As the world prepares to fight the possible influenza pandemic, public health experts to share the limited antiviral drugs and vaccines with poorer countries in Asia have called on wealthier nations.
Richard Coker and Sandra Mounier-Jack of the London School of Hygiene and Tropical Medicine published an article in The Lancet on August 22. They have cautioned that poorer nations may not share important information and may not cooperate with the rest of the nations unless there is a fair distribution of drugs.
Advertisement"If this (equitable drug distribution) were to prove unattainable, some have warned of a potential risk that poor countries in the region would be reluctant to cooperate with the international community, eg. by providing information to assist with disease surveillance, or isolates of the virus to facilitate vaccine development and production," the experts wrote.
They evaluated national influenza preparedness plans of some countries in Asia and compared them with those of Europe and then made their proposal.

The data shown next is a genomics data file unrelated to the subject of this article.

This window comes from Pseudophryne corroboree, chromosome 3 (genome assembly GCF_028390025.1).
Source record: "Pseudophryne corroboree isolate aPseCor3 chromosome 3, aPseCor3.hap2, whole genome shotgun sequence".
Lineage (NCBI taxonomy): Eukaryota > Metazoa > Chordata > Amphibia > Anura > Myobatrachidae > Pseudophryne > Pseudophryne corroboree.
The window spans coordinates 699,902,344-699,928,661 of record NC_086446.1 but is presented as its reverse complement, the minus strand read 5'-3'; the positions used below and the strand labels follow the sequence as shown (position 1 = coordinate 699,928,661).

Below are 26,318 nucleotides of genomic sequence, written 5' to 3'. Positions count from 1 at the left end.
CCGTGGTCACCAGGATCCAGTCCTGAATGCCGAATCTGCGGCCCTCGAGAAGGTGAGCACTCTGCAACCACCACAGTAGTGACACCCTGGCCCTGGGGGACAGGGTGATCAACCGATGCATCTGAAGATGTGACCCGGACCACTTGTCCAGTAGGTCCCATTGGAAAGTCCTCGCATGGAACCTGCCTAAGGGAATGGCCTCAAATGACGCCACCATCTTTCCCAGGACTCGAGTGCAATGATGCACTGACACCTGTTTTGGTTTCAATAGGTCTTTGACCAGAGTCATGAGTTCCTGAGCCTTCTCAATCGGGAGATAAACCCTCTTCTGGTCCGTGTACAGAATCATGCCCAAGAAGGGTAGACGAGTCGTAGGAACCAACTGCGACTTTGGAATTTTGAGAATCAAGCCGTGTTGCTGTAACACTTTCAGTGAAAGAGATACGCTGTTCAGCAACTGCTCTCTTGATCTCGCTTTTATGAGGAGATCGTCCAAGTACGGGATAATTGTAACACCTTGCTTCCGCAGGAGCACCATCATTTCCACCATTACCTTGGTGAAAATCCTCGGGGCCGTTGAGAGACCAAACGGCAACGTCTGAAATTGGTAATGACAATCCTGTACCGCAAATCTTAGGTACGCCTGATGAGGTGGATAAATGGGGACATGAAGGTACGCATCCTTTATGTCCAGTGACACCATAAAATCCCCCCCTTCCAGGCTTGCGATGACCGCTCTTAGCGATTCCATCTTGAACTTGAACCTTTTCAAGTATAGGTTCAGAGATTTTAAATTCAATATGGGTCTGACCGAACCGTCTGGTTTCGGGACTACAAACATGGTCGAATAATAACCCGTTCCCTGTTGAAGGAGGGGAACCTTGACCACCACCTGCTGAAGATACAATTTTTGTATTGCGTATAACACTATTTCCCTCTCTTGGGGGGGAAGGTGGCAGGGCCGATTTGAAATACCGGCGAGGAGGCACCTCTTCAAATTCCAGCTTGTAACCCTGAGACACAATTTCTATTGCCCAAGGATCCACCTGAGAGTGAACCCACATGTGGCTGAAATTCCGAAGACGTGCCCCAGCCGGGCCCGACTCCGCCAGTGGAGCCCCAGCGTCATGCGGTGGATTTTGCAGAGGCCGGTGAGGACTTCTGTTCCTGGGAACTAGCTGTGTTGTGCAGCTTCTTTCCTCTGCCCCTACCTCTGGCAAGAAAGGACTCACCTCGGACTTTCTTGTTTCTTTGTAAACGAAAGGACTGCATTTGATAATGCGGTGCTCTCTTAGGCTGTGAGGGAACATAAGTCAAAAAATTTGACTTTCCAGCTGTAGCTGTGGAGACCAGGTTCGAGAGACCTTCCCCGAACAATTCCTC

They praised Australia, New Zealand and Hong Kong for their "detailed guidance manuals" to manage such a disaster, and called on Thailand, China and Vietnam to follow suit.
The experts said that though the latter 3 countries are creating capacity to identify and take action against the disease, operational guides giving details about implementation and management of available resources should accompany these plans.
"A pandemic might not wait until capacity is developed. These operational guides would need to be modified as capacity grows," they said.
Same failings were found in the contingency plans in Europe and Asia.
"Most plans did not adequately address operational responsibility at the local level; logistical aspects of vaccination and antiviral stockpiling, distribution and delivery; or the maintenance of essential services," they said.
The report has recommended regional institutions in Asia, like the Association of Southeast Asian Nations (ASEAN), to develop regional contingencies, because the public health threat is a "transnational" one.
Increasing apprehensions about monetary promises to help the poorer countries fight influenza pandemic, has also been highlighted in their report. It seems that major portion of the fund "would be made available as loans rather than grants and that tangible benefits to populations in the region would not be certain".
"The slow pace of disbursement of funding has also been criticized," they wrote.
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